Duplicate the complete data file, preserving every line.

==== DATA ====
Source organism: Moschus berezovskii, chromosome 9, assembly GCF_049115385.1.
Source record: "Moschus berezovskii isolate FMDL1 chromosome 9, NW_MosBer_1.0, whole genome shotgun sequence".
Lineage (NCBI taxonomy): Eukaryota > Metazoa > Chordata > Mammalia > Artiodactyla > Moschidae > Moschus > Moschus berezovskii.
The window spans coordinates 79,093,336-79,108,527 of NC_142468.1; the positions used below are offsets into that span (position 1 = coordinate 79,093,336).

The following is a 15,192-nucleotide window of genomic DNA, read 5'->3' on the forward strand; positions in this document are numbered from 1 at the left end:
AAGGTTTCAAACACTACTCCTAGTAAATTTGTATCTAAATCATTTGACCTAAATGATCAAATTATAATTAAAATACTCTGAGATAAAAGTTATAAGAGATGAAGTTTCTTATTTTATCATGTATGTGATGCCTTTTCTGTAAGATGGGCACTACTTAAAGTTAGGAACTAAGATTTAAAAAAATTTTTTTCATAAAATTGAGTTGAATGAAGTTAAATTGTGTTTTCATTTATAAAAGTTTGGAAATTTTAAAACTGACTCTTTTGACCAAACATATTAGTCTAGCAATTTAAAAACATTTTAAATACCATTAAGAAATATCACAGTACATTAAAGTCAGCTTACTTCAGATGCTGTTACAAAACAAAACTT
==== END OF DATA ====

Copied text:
Source organism: Moschus berezovskii, chromosome 9, assembly GCF_049115385.1.
Source record: "Moschus berezovskii isolate FMDL1 chromosome 9, NW_MosBer_1.0, whole genome shotgun sequence".
Lineage (NCBI taxonomy): Eukaryota > Metazoa > Chordata > Mammalia > Artiodactyla > Moschidae > Moschus > Moschus berezovskii.
The window spans coordinates 79,093,336-79,108,527 of NC_142468.1; the positions used below are offsets into that span (position 1 = coordinate 79,093,336).

The following is a 15,192-nucleotide window of genomic DNA, read 5'->3' on the forward strand; positions in this document are numbered from 1 at the left end:
AAGGTTTCAAACACTACTCCTAGTAAATTTGTATCTAAATCATTTGACCTAAATGATCAAATTATAATTAAAATACTCTGAGATAAAAGTTATAAGAGATGAAGTTTCTTATTTTATCATGTATGTGATGCCTTTTCTGTAAGATGGGCACTACTTAAAGTTAGGAACTAAGATTTAAAAAAATTTTTTTCATAAAATTGAGTTGAATGAAGTTAAATTGTGTTTTCATTTATAAAAGTTTGGAAATTTTAAAACTGACTCTTTTGACCAAACATATTAGTCTAGCAATTTAAAAACATTTTAAATACCATTAAGAAATATCACAGTACATTAAAGTCAGCTTACTTCAGATGCTGTTACAAAACAAAACTT